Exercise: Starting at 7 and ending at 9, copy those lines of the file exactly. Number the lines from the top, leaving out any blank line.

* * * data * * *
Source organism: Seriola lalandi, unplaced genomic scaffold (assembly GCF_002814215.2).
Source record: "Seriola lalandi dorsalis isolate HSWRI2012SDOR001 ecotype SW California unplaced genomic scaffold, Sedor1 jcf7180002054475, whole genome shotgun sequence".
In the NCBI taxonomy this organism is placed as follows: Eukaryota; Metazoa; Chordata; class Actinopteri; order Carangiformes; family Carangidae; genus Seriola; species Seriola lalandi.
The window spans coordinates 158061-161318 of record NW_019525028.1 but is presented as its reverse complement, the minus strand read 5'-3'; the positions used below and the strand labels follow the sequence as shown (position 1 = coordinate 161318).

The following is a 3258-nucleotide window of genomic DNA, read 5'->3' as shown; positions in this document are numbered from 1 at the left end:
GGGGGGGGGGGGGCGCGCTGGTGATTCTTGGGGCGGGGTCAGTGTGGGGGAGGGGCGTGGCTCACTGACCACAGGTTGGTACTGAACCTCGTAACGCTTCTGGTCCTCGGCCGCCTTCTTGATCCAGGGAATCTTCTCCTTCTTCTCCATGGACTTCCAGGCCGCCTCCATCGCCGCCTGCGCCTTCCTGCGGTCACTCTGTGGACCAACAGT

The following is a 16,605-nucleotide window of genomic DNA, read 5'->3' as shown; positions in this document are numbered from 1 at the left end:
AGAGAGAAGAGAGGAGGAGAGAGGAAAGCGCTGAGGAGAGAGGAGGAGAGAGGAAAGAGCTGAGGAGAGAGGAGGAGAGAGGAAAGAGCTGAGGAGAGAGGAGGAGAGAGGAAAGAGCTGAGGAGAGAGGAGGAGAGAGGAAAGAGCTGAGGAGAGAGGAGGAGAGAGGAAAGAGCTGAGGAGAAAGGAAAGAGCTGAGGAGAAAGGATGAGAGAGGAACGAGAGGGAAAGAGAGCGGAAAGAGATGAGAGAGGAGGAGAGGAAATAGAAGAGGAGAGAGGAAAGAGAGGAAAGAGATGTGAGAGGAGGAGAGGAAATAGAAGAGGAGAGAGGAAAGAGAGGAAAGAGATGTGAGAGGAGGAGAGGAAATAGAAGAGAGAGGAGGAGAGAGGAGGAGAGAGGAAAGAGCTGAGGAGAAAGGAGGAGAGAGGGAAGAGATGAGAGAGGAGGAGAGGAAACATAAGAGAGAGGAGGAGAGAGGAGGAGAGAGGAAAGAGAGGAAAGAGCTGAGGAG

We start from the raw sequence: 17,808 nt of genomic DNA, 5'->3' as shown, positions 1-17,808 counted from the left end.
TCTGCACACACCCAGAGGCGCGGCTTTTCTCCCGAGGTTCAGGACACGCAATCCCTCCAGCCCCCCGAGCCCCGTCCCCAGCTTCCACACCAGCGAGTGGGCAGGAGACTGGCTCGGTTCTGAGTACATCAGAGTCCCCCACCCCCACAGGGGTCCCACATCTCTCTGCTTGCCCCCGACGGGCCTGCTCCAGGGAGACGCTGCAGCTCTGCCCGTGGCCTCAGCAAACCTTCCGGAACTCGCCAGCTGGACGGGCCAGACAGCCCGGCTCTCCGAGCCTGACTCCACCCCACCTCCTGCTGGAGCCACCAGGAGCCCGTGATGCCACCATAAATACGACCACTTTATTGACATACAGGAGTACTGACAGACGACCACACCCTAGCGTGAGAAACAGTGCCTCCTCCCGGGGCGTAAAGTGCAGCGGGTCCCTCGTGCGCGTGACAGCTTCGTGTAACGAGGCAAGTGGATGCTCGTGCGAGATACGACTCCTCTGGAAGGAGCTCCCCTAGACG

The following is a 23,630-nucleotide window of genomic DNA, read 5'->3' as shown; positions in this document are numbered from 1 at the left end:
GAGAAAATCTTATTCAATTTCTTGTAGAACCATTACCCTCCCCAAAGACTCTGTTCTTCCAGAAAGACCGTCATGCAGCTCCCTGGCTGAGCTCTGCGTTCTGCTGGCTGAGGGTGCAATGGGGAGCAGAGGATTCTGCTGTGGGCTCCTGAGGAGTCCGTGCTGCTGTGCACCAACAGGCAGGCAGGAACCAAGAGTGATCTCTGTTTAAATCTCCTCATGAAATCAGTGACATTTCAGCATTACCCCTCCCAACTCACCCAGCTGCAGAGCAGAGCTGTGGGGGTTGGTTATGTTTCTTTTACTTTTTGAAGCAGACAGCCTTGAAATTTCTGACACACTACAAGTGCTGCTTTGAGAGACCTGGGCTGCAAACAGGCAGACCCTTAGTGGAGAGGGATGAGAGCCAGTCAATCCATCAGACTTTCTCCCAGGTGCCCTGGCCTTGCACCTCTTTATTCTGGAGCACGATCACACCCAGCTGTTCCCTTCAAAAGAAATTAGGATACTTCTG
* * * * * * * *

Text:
The following is a 16,605-nucleotide window of genomic DNA, read 5'->3' as shown; positions in this document are numbered from 1 at the left end:
AGAGAGAAGAGAGGAGGAGAGAGGAAAGCGCTGAGGAGAGAGGAGGAGAGAGGAAAGAGCTGAGGAGAGAGGAGGAGAGAGGAAAGAGCTGAGGAGAGAGGAGGAGAGAGGAAAGAGCTGAGGAGAGAGGAGGAGAGAGGAAAGAGCTGAGGAGAGAGGAGGAGAGAGGAAAGAGCTGAGGAGAAAGGAAAGAGCTGAGGAGAAAGGATGAGAGAGGAACGAGAGGGAAAGAGAGCGGAAAGAGATGAGAGAGGAGGAGAGGAAATAGAAGAGGAGAGAGGAAAGAGAGGAAAGAGATGTGAGAGGAGGAGAGGAAATAGAAGAGGAGAGAGGAAAGAGAGGAAAGAGATGTGAGAGGAGGAGAGGAAATAGAAGAGAGAGGAGGAGAGAGGAGGAGAGAGGAAAGAGCTGAGGAGAAAGGAGGAGAGAGGGAAGAGATGAGAGAGGAGGAGAGGAAACATAAGAGAGAGGAGGAGAGAGGAGGAGAGAGGAAAGAGAGGAAAGAGCTGAGGAG

We start from the raw sequence: 17,808 nt of genomic DNA, 5'->3' as shown, positions 1-17,808 counted from the left end.